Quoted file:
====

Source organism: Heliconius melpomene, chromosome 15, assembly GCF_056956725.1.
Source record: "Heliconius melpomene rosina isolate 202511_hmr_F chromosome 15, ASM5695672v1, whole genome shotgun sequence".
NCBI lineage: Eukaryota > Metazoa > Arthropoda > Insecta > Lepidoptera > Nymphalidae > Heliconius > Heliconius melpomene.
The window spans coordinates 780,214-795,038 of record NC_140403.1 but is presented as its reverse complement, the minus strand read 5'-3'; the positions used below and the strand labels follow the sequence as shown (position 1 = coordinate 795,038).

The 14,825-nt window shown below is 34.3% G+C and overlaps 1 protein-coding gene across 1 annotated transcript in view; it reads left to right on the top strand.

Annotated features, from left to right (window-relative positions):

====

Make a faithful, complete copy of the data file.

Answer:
Source organism: Heliconius melpomene, chromosome 15, assembly GCF_056956725.1.
Source record: "Heliconius melpomene rosina isolate 202511_hmr_F chromosome 15, ASM5695672v1, whole genome shotgun sequence".
NCBI lineage: Eukaryota > Metazoa > Arthropoda > Insecta > Lepidoptera > Nymphalidae > Heliconius > Heliconius melpomene.
The window spans coordinates 780,214-795,038 of record NC_140403.1 but is presented as its reverse complement, the minus strand read 5'-3'; the positions used below and the strand labels follow the sequence as shown (position 1 = coordinate 795,038).

The 14,825-nt window shown below is 34.3% G+C and overlaps 1 protein-coding gene across 1 annotated transcript in view; it reads left to right on the top strand.

Annotated features, from left to right (window-relative positions):